In brief

  • Ethereum Classic Labs has published its "Network Security Plan" following two massive attacks on the blockchain.
  • The developers plan to enhance the cooperation between miners and exchanges and monitor the hash rate more closely.
  • As a long-term measure, ETC may even switch to a completely new consensus algorithm.

Ethereum Classic (ETC) Labs has published a “Network Security Plan” that includes several immediate improvements as well as some long-term measures—going as far as switching to a new consensus algorithm—that could reinforce the blockchain’s security.

This comes just over two weeks after a hacker managed to steal roughly $7.3 million in crypto by conducting two consecutive 51% attacks on the Ethereum Classic blockchain.


A 51% attack is one of the most dangerous challenges a blockchain can face. During such assaults, a single party aims to seize 51%—or more—of a network’s hash power, which would grant the attackers control over the blockchain.

In the short term, ETC Labs plans to go ahead with a “Defensive Mining” plan that would require miners’ cooperation to maintain a more consistent hash rate and adjust it accordingly if needed.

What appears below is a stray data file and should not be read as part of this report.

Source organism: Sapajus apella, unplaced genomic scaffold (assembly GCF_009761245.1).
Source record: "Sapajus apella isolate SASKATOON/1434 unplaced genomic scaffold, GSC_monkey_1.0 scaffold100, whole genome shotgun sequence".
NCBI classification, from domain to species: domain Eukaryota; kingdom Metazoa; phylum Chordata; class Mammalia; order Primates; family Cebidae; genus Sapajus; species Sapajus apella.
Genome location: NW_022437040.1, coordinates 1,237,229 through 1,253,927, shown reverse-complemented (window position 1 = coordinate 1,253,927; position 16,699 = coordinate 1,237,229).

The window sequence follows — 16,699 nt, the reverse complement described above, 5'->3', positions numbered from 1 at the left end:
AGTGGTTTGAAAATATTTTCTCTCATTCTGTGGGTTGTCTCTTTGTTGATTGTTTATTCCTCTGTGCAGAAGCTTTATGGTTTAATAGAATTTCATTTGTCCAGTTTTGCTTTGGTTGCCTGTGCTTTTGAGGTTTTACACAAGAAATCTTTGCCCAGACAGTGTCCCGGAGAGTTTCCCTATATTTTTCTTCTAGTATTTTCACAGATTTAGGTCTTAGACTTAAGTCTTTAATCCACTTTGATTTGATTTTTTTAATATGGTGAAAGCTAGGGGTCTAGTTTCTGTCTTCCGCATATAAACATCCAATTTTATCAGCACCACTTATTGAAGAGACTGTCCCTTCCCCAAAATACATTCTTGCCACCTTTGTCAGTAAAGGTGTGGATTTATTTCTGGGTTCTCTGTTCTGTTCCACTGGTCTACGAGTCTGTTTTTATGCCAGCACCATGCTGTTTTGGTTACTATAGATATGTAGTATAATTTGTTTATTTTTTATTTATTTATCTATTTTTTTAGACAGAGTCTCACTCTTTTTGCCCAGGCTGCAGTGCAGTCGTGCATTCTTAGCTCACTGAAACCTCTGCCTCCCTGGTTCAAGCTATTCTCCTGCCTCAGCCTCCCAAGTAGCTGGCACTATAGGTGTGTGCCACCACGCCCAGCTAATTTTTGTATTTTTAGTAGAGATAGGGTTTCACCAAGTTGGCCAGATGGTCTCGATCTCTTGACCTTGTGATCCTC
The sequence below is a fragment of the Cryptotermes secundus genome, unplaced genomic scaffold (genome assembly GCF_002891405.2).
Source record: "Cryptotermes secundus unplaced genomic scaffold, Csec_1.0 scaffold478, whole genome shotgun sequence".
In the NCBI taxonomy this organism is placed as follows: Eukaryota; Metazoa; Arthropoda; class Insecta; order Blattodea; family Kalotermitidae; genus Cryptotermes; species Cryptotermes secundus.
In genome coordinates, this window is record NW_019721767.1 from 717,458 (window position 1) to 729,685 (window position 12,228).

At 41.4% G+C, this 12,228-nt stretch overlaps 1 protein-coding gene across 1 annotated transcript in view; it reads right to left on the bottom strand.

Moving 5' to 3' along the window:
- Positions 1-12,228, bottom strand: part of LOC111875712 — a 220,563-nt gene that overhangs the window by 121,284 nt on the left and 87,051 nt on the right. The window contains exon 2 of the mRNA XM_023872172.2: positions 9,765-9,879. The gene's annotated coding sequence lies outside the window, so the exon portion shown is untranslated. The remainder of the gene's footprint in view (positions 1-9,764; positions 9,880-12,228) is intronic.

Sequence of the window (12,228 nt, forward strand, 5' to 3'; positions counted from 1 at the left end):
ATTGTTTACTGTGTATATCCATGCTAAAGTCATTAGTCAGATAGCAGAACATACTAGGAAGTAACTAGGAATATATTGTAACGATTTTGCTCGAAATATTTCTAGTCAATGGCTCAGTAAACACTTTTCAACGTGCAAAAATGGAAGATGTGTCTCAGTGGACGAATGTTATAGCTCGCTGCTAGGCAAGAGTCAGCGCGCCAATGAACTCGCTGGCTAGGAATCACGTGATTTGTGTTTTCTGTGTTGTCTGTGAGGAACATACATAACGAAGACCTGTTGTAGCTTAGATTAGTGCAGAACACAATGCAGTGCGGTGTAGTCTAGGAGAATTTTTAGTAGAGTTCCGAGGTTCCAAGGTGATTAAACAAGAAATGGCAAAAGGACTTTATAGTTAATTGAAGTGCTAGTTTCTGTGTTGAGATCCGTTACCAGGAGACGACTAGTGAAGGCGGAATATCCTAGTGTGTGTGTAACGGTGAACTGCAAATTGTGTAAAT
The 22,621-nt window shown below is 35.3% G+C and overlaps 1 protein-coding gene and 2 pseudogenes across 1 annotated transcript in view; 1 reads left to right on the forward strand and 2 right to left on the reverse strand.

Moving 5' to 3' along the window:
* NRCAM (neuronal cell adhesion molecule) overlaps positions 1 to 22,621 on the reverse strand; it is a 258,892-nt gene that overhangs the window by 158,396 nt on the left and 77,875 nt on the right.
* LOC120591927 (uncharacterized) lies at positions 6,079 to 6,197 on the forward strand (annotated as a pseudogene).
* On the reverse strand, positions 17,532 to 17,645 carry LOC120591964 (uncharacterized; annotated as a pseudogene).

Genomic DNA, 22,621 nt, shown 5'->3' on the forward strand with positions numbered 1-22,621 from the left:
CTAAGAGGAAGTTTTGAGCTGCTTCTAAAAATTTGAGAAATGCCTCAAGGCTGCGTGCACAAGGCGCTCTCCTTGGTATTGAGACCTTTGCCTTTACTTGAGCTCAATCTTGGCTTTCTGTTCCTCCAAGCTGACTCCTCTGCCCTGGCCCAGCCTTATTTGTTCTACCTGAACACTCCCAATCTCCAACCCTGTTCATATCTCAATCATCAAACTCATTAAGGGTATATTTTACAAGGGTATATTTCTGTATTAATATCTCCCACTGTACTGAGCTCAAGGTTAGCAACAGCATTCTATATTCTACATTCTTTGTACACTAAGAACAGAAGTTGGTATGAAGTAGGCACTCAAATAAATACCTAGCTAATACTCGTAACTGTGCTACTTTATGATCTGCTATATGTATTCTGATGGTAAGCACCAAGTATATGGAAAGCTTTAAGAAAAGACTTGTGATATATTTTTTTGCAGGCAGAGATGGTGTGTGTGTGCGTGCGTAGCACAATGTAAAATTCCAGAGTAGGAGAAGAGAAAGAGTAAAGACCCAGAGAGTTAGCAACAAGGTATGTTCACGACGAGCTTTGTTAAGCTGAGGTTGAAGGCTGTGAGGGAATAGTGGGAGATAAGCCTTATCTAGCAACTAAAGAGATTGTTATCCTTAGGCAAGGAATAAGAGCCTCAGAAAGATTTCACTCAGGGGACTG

To better detect potential attacks in the future, the developers will also monitor the network more closely to identify anomalies and spikes in hash rate. Another step is close coordination with exchanges that should result in the creation of a whitelist of addresses and confirmation times adjustment.

The ETC Core Team is also currently working on “Permapoint,” an arbitration system that should prevent chain reorganizations caused by 51% attacks when implemented.

A long road ahead

While these fixes will go some way to protecting the network, ETC Labs stated that the blockchain might need much greater fixes, to keep it safe in the long run. These ideas will require community consensus for them to be included in a network upgrade.


The first idea is PirlGuard, a protocol developed and proposed by the Pirl community. This uses so-called “penalty blocks” if a miner proposes a longer and heavier chain. The number of penalty blocks will depend on the number of original blocks that would be reverted if the network reorganizes, effectively doubling the cost of a potential 51% attack.

“Another proposal is enhancing the chain with checkpointing and timestamping. This proposal would employ an external set of parties that securely run an assisting service that guarantees the ledger’s properties and can be relied upon at times when the invested hashing power is low,” ETC Labs added.

Third, Ethereum Classic might even completely switch from its current consensus algorithm Ethash (the same one that Ethereum is using) to a new one—if the community votes for it. Two protocols are currently listed as promising: Ethereum’s Keccak256 and RandomX.

ETC Labs added that while both algorithms are feasible, RandomX might not resolve the issues they are currently facing. Plus, switching to it could also mean that ETC will “step out of the shadow of the Ethereum network and into the shadow of the Monero network.”

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